The single most important decision in evaluating a business is pricing power. If you’ve got the power to raise prices without losing business to a competitor, you’ve got a very good business. And if you have to have a prayer session before raising the price by 10 percent, then you’ve got a terrible business.
Buy commodities, sell brands.
When we bought See’s Candies, we didn’t know the power of a good brand. Over time we just discovered that we could raise prices 10% a year and no one cared. I bought it in 1972, and every year I have raised prices on Dec. 26th, the day after Christmas, because we sell a lot on Christmas. In fact, we will make $60 million this year. We will make $2 per pound on 30 million pounds. Same business, same formulas, same everything–$60 million bucks and it still doesn‘t take any capital. And we make more money 10 years from now. But of that $60 million, we make $55 million in the three weeks before Christmas.
The informational advantage of brands is hard to beat. And your advantage of scale can be an informational advantage. If I go to some remote place, I may see Wrigley chewing gum alongside Glotz’s chewing gum. Well, I know that Wrigley is a satisfactory product, whereas I don’t know anything about Glotz’s. So if one is $.40 and the other is $.30, am I going to take something I don’t know and put it in my mouth – which is a pretty personal place, after all – for a lousy dime? So, in effect, Wrigley, simply by being so well-known, has advantages of scale – what you might call an informational advantage. Everyone is influenced by what others do and approve. Another advantage of scale comes from psychology. The psychologists use the term ‘social proof’. We are all influenced – subconsciously and to some extent consciously – by what we see others do and approve. Therefore, if everybody’s buying something, we think it’s better. We don’t like to be the one guy who’s out of step. Again, some of this is at a subconscious level and some of it isn’t. Sometimes, we consciously and rationally think, ‘Gee, I don’t know much about this. They know more than I do. Therefore, why shouldn’t I follow them?’ All told, your advantages can add up to one tough moat.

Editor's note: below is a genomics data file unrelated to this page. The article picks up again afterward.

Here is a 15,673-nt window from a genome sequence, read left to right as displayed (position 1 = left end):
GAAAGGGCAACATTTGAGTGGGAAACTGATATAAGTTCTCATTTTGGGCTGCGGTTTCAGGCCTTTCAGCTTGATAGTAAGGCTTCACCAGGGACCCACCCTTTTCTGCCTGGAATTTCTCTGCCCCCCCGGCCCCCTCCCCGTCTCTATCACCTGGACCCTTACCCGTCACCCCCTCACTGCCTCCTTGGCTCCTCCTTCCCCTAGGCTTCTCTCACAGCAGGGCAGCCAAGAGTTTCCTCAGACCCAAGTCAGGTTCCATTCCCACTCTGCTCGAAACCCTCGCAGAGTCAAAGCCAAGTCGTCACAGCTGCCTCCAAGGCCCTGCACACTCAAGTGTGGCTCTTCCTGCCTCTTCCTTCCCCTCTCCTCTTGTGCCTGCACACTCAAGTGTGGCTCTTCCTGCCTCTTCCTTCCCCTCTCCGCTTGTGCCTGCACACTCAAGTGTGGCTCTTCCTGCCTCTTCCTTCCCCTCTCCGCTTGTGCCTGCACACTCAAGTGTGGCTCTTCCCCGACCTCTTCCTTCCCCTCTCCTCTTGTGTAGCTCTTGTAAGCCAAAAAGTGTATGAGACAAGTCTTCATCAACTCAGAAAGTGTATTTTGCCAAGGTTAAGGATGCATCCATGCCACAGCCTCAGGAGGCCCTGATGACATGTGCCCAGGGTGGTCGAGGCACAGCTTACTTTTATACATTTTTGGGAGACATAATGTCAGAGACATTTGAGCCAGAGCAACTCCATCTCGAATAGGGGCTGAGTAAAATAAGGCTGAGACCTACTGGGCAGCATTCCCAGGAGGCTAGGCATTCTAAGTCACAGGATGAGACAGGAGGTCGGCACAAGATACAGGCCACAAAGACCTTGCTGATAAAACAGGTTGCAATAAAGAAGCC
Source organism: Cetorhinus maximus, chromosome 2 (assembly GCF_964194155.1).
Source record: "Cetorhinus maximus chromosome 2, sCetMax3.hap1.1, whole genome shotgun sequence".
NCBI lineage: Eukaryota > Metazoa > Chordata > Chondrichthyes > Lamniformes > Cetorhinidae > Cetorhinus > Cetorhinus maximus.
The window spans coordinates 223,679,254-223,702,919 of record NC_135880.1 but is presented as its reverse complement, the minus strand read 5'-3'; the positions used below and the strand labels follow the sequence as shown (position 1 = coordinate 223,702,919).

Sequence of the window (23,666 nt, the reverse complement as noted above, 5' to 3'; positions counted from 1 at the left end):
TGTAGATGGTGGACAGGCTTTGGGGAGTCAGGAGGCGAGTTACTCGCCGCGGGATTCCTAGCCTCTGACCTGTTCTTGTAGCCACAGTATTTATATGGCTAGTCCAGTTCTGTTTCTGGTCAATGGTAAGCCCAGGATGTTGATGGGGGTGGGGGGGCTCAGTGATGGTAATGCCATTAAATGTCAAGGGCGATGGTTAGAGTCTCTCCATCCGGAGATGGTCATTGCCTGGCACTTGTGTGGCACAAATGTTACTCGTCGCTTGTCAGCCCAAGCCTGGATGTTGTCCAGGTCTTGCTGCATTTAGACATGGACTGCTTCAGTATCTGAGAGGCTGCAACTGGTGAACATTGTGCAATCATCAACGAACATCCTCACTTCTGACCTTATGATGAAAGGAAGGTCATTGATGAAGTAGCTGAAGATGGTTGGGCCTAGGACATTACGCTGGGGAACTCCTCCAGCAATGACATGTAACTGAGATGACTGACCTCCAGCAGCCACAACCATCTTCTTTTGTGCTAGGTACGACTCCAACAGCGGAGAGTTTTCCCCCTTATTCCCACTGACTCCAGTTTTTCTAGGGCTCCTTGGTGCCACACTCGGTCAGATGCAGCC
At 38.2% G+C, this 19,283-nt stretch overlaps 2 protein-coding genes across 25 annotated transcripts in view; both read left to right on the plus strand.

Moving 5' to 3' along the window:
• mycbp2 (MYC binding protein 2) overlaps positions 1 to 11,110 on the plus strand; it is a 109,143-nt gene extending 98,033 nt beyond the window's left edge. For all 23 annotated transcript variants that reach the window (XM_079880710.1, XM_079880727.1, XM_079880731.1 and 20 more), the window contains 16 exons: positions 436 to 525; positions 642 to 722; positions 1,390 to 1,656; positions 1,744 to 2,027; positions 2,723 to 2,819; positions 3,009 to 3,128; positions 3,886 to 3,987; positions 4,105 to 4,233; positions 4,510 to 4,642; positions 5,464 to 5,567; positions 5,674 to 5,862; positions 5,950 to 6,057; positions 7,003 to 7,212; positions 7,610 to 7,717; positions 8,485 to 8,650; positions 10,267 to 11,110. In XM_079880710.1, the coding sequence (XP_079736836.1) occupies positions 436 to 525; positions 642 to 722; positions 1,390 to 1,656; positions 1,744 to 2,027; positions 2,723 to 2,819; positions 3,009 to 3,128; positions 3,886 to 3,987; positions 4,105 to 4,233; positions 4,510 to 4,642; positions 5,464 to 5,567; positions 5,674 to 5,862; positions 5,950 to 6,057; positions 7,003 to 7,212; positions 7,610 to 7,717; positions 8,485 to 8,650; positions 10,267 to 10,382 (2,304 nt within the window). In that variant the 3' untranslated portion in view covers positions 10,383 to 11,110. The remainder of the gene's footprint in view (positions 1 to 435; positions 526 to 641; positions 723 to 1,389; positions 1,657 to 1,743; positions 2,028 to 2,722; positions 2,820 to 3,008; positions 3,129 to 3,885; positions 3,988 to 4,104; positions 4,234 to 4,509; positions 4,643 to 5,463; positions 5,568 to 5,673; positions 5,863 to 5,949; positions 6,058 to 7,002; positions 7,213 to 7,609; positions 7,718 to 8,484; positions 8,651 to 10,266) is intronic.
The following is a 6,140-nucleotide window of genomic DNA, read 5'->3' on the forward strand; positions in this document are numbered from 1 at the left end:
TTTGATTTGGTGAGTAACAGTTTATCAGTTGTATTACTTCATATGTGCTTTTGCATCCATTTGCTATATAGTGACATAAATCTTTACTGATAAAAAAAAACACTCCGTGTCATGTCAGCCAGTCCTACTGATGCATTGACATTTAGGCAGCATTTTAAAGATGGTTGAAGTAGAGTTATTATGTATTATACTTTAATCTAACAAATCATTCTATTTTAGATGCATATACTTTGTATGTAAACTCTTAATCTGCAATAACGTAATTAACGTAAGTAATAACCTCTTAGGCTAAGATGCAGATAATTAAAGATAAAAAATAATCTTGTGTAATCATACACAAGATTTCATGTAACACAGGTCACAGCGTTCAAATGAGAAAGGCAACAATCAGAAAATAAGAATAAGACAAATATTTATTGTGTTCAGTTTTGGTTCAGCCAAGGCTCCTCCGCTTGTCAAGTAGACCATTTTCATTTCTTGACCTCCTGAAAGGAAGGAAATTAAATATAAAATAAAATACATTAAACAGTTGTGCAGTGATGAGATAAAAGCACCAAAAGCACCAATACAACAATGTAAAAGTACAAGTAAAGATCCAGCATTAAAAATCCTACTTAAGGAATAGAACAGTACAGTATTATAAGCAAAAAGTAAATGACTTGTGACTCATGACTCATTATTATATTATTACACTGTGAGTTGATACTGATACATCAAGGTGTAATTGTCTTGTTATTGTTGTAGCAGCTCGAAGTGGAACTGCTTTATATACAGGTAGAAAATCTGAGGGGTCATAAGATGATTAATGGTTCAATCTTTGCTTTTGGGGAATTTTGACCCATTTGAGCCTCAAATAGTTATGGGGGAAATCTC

Over the years the power of a brand when combined with commodity inputs has created a powerful combination.
In 1972, See’s sold 16 million pounds of candy, and 35 years later, it stood at 32 million, meaning it gained just 2% a year, but it’s profit rose by 9% a year.
The ideal business is one that takes no capital, and yet grows. Two factors helped to minimize the funds required for operations. First, the product was sold for cash, and that eliminated accounts receivable. Second, the production and distribution cycle was short, which minimized inventories.
If you are willing to buy a business that has volatile profits from quarter you may find the purchase price to be a bargain since others may be frightened by what they deem as “risk.” Munger has said this is a considerable willingness to accept volatile results from quarter to quarter is a considerable advantage in investing.
The most important task in capital allocation for Buffett and Munger is to take cash generated by a company like See’s Candies and deploy it to the very best opportunity at Berkshire. Charles T. Munger, Berkshire Hathaway’s vice-chairman, and I really have only two jobs… One is to attract and keep outstanding managers to run our various operations. The other is capital allocation.
Advice shouldn't come with expectations.
In a world of hyper-competition and nonstop disruption, playing it safe is the riskiest course of all.
Risk means more things can happen than will happen.
In order to win, you must first survive.
Uncertainty about the future does not necessarily equate with risk, because risk has another component: Consequences. In the real world, risk = probability of failure x consequences. Knowing the outcome does not teach you about the risk of the decision, even after you know the outcome. All we can do is make intelligent estimations, work to get the rough order of magnitude right, understand the consequences if we’re wrong, and always be sure to never fool ourselves after the fact.